Climate Change and Life’s Little Luxuries Featured Signal of Change: SoC1100 July 2019

Author: Carrie Hollenberg (Send us feedback.)

Although no one will have to suffer physical pain if products such as beer, wine, coffee, tea, and chocolate become more expensive, life might feel slightly less pleasurable if these simple luxuries become harder to buy. Because of climate change, growing key ingredients of many beloved foods and beverages is becoming more difficult, reducing yields and raising prices. For example, the beer ingredient barley is facing challenges as extreme weather brings harsher heat waves and prolonged droughts. Researchers from Peking University (Beijing, China); the University of California, Irvine (Irvine, California); and other institutions recently used climate models to predict how heat extremes will likely affect global barley harvests and then used economic models to estimate how lower barley yields might affect beer supply and price. Researcher Steven Davis of the University of California, Irvine, says that "future climate and pricing conditions could put beer out of reach for hundreds of millions of people around the world," ("Climate change may deplete the world's beer," University of California, 15 October 2018; online). Several countries could see beer consumption drop by one-third. Substituting other grains for barley is not a solution because yields of most grain crops will likely shrink as a result of climate change.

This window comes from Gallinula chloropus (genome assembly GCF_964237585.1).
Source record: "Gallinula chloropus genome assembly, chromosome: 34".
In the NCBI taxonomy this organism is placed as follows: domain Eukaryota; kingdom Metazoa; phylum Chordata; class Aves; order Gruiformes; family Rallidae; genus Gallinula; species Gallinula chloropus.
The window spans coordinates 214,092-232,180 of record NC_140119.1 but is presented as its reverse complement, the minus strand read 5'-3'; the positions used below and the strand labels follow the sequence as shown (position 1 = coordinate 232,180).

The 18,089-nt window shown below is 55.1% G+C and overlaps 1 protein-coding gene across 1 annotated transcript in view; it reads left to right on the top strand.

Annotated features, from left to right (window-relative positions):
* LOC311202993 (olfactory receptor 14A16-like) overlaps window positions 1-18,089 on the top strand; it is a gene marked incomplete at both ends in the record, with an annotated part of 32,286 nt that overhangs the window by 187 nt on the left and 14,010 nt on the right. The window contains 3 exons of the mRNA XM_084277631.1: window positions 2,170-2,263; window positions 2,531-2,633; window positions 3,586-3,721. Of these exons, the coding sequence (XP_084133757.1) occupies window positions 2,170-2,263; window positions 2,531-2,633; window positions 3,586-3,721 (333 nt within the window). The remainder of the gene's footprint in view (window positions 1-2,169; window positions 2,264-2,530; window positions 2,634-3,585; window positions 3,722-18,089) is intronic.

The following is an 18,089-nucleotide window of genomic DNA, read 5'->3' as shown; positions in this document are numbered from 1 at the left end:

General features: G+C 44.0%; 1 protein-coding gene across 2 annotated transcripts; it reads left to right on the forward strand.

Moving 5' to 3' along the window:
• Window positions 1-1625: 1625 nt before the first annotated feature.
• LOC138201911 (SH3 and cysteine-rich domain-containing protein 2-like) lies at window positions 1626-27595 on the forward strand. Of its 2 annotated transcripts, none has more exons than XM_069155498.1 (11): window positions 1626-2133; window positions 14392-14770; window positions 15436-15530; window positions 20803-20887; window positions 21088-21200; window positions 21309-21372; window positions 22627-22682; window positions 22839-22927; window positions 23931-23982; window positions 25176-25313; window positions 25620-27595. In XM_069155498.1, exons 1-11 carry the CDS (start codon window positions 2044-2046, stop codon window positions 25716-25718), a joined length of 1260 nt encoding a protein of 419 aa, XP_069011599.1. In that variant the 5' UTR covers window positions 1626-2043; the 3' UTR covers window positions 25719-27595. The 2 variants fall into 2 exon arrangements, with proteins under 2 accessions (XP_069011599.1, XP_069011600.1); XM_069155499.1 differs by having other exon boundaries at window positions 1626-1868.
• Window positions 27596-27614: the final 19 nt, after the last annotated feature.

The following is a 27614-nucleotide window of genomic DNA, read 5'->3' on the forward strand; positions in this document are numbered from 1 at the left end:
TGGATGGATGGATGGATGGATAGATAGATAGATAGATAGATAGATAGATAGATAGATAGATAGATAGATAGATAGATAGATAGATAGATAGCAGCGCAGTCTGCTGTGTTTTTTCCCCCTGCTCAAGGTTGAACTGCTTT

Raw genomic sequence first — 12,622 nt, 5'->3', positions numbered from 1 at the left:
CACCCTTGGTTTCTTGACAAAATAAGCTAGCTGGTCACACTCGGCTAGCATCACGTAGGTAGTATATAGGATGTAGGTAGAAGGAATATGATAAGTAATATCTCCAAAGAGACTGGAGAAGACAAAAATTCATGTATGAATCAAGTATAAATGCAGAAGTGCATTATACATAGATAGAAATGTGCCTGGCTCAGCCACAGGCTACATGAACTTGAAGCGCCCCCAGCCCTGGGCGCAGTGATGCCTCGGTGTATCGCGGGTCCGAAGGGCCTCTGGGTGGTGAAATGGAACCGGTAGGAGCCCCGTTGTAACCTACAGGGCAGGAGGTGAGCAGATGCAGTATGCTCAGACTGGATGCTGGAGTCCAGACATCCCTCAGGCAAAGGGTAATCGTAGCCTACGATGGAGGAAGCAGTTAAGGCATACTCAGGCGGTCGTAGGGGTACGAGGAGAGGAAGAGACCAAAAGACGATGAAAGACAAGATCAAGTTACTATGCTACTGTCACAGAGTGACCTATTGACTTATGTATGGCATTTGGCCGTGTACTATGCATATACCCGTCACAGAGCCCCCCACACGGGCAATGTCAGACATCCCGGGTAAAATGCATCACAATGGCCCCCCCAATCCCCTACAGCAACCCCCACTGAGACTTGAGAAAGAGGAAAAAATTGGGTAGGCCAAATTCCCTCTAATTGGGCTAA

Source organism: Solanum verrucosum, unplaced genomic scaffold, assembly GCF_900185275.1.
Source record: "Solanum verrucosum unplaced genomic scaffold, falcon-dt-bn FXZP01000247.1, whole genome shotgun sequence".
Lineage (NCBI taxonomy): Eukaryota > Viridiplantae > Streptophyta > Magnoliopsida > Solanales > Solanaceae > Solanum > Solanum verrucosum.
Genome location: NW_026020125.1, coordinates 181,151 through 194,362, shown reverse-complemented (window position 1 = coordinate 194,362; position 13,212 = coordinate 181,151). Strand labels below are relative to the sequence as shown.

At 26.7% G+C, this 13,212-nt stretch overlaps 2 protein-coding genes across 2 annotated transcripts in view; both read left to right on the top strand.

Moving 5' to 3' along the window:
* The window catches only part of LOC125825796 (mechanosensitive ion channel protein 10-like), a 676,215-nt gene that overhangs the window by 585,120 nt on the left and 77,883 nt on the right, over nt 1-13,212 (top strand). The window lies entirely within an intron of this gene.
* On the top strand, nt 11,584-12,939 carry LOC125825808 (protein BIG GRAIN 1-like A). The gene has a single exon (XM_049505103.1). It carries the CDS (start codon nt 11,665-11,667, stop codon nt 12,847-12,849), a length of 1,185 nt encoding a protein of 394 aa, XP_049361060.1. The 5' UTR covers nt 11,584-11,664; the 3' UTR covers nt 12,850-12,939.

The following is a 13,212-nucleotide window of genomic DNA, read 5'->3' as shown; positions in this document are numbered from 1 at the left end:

Climate change is starting to reduce crop yields.

As temperatures increase and weather becomes more erratic in traditional wine-growing regions, the locations of vineyards, the types of grapes that can grow, and the quality and quantity of the wine that winemakers produce are changing. The International Organisation of Vine and Wine (Paris, France) found that European wine production fell by nearly 15% between 2016 and 2017 because of problematic weather conditions. Provence, France, lost 40% of its 2017 grape crop because of drought. In 2017, research by an international team of researchers led by the Karlsruhe Institute of Technology's (Karlsruhe, Germany) James Daniell revealed that the worldwide wine industry loses more than $10 billion annually because of extreme-weather occurrences and natural catastrophes. But climate change will have both negative and positive effects on the wine industry. For example, in 2013, a team comprising researchers from the University of California, Santa Barbara (Santa Barbara, California), and several other institutions found that climate change could cause some traditional wine-growing regions to lose as much as 73% of their agricultural land by 2050; however, changing weather is also shifting wine growing to new regions—notably China. Climate change may also alter the taste of some wines. In warmer temperatures, grapes accumulate sugar (which ferments into alcohol) faster than they do in cooler temperatures and ahead of the tannins and polyphenols that create wine's complex flavors. When temperatures rise beyond a certain point, vintners harvest early, sacrificing flavor for acceptable alcohol levels.